KANSAS CITY — An investigation into possible environmental contamination at a day care center and another building at the Bannister Federal Complex was delayed almost two years because of quibbling over a few thousand dollars.
In 2008, the Missouri Department of Natural Resources was asked to review test results from a study at the two buildings. Workers and former workers recently have become more vocal about health concerns, specifically cancer.
But the department refused because the General Services Administration, which owns the buildings, would not pay the $3,000 to $7,000 cost of the review, according to documents and interviews.
It wasn't until last month that the department looked at the results after news accounts of workers' concerns. And when it did, the agency found flaws in the report and warned of possible risks to human health. The department asked for more testing, which is underway.
A spokesman for the department said the state agency has severe budget problems and needed the money before it could proceed.
"We don't have any reason to believe there is a health risk," said Charlie Cook, the General Services Administration's communications director.
Initial vapor samples taken recently were clean, the Environment Protection Agency said Thursday.
But after discussions with the EPA, General Services Administration officials decided to install a vapor ventilation system in the buildings last week, mostly to quell concerns by workers, parents and children, Cook said.
The EPA also plans to conduct more groundwater, soil gas and soil sampling around the two buildings after the ground thaws.
About 80 adults and children are in Building 52, the day care center, at the complex. An estimated 30 employees work in Building 50, which is the General Services Administration's Kansas City south field office.
The complex was built in 1942 to make airplane engines for Navy fighter planes. After World War II, the building, which contains 5.2 million square feet, was divided, having separate ventilation systems but shared sealed doors, common walls, fresh water supplies and plumbing, according to the EPA.
Half of the building is owned by the Department of Energy and is where nonnuclear components of nuclear weapons systems are manufactured. The other half of the building houses a variety of federal agencies, including the General Services Administration.
The complex has been classified as a Superfund site and will remain so until it is cleaned up. The pollution is being monitored to prevent its spread. More than 700 chemical pollutants, including polychlorinated biphenyls (PCB) and trichloroethylene (TCE), have been found on the site, and several massive plumes of contaminated groundwater lie underneath it.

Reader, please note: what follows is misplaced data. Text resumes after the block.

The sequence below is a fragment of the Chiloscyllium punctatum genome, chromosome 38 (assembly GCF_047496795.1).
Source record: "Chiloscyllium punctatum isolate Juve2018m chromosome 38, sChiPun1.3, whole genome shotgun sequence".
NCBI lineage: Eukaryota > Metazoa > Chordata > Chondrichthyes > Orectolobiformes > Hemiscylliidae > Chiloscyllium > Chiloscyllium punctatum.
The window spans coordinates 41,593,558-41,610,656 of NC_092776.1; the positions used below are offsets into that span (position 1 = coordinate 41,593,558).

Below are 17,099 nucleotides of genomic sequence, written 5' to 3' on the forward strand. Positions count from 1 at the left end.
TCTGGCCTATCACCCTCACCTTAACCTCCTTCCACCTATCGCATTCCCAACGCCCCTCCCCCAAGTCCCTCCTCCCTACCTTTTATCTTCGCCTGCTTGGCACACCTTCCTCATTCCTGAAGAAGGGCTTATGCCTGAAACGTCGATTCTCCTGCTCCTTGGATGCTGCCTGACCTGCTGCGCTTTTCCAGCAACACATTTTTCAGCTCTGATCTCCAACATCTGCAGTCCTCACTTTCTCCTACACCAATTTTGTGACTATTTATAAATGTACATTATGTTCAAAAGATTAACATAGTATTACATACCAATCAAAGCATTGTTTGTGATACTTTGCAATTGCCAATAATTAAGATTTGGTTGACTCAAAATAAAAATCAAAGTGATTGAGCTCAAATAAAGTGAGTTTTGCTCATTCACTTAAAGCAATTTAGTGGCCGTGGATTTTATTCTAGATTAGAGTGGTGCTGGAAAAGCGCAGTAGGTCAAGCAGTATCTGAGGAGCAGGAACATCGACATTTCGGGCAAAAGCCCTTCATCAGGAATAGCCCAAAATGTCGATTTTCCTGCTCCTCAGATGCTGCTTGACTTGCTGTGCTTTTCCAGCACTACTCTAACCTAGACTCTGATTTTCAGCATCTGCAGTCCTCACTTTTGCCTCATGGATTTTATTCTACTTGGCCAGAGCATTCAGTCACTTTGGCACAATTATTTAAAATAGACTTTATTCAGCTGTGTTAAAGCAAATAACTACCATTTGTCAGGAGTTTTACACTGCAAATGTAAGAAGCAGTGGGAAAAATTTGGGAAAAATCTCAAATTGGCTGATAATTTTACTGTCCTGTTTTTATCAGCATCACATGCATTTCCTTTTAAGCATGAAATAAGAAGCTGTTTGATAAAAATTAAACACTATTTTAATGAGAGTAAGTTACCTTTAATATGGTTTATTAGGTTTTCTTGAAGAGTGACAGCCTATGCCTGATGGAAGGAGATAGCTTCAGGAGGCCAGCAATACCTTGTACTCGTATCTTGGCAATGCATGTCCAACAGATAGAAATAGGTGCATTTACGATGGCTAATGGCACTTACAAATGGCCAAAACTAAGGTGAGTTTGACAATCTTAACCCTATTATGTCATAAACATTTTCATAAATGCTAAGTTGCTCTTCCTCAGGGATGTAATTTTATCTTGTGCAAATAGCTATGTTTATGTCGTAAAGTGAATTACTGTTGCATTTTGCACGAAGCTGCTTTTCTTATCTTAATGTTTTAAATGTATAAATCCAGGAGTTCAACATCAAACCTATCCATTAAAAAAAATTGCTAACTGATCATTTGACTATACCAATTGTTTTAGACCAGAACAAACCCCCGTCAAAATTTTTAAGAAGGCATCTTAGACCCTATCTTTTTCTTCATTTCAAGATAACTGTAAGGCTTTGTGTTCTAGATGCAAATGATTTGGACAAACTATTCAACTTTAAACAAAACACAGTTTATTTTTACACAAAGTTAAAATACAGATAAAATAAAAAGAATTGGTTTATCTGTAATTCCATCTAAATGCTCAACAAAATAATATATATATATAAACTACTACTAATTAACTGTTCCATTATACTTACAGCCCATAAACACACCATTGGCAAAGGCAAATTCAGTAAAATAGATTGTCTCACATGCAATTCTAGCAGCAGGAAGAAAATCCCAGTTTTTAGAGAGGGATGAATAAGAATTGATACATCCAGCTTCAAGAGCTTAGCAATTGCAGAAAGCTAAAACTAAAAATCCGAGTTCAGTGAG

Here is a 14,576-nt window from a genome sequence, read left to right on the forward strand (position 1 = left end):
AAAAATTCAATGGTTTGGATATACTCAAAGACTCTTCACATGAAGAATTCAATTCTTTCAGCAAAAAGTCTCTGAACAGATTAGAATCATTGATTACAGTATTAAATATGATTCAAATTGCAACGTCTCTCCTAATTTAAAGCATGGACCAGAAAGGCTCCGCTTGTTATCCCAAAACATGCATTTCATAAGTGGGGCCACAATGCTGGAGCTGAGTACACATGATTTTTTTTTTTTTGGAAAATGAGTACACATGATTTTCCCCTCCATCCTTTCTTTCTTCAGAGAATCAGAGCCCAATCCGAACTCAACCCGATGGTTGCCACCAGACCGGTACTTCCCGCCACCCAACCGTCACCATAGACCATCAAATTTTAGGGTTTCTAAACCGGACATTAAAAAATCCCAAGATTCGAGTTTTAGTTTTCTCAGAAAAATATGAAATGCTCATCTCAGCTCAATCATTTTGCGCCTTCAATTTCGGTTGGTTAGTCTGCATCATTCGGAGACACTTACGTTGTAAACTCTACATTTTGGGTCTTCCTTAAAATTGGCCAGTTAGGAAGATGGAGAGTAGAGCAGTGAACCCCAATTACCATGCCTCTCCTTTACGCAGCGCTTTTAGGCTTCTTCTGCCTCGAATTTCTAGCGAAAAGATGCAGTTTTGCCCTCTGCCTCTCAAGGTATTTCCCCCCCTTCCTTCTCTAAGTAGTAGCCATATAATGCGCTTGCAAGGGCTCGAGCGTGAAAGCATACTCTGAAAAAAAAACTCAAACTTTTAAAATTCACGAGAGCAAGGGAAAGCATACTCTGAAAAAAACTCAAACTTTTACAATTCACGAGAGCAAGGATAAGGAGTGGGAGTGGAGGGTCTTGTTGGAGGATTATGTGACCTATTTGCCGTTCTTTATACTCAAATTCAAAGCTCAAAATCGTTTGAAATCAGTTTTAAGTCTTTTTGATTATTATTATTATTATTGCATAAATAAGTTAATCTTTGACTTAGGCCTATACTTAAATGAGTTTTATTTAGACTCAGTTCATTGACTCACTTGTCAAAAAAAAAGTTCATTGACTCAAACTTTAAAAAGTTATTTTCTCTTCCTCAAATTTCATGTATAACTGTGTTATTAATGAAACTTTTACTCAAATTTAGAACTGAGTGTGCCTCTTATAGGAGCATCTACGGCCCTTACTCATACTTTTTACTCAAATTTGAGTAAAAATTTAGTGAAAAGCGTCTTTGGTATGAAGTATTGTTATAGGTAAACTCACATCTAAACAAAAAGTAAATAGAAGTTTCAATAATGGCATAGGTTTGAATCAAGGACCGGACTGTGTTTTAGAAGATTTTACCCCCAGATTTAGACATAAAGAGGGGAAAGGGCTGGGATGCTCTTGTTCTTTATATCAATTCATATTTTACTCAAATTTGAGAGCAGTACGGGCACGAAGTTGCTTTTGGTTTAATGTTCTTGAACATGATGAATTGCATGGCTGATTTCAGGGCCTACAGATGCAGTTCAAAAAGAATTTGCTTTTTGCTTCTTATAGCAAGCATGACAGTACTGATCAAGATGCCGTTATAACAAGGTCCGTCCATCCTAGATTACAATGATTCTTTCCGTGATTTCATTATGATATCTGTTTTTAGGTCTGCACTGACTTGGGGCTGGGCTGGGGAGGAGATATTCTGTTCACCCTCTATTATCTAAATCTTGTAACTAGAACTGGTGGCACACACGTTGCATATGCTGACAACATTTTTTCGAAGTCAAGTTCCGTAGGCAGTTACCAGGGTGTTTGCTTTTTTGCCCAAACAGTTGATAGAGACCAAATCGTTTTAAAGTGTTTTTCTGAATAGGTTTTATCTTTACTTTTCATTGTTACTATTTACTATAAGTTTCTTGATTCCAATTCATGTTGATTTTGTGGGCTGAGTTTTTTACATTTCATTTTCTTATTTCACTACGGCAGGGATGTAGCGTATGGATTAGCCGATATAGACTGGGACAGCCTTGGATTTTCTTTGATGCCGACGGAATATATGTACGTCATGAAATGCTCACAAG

The General Services Administration contracted with a private firm to do "vapor intrusion" sampling in 2008 in Buildings 50 and 52 after concentrations of volatile organic compounds were detected in some soil and groundwater samples near Building 50.
In the first round of sampling, TCE was detected. One sample was far above the federal safety standard. In a second round of sampling two months later, TCE was detected in Building 52, the nursery, but it was below the standard, according to documents.
The private engineers searched for a cause, but when they did not find it, they deemed that "no further action" was needed and sent the report to the department, which was overseeing environmental issues at the complex.
But the department would not review the report, saying it needed to be paid first.
Missouri Department of Natural Resources officials say a proper review would cost $3,000 to $7,000. The General Services Administration says it is trying to work out an agreement with the department, and it considers the state agency to be a "partner."
But news stories have raised concerns in recent months as some workers at the complex have complained about a possible higher-than-normal rate of cancer.
In December, the department agreed to offer "initial comments" about the 2008 tests only because of ongoing discussions about the reuse of the plant, said Judd Slivka, the department's communications director.
The department also asked the state Department of Health and Senior Services to review the report.
In January, the department and the Health Department said they had serious concerns about the 2008 GSA study.
They warned the GSA that they believed the study was flawed and had "data gaps," and they recommended a more comprehensive evaluation of vapors, groundwater and soil gas.
"This situation warrants careful and complete investigation," Cherri Baysinger, leader of the Health Department's bureau of environmental epidemiology, wrote to the Missouri Department of Natural Resources.
The department also raised concerns about the danger to humans.
"Risk to GSA employees, as well as the noted population of children at the day care, needs to be addressed," wrote Branden B. Doster, the head of the department's remediation and radiological assessment unit, to the GSA on Jan. 15.
As a result of concerns raised by the state agencies, the EPA conducted the air vapor studies two weeks ago.
Meanwhile, the General Services Administration and the Missouri Department of Natural Resources are continuing to negotiate the cost of an agreement to pay the department for work.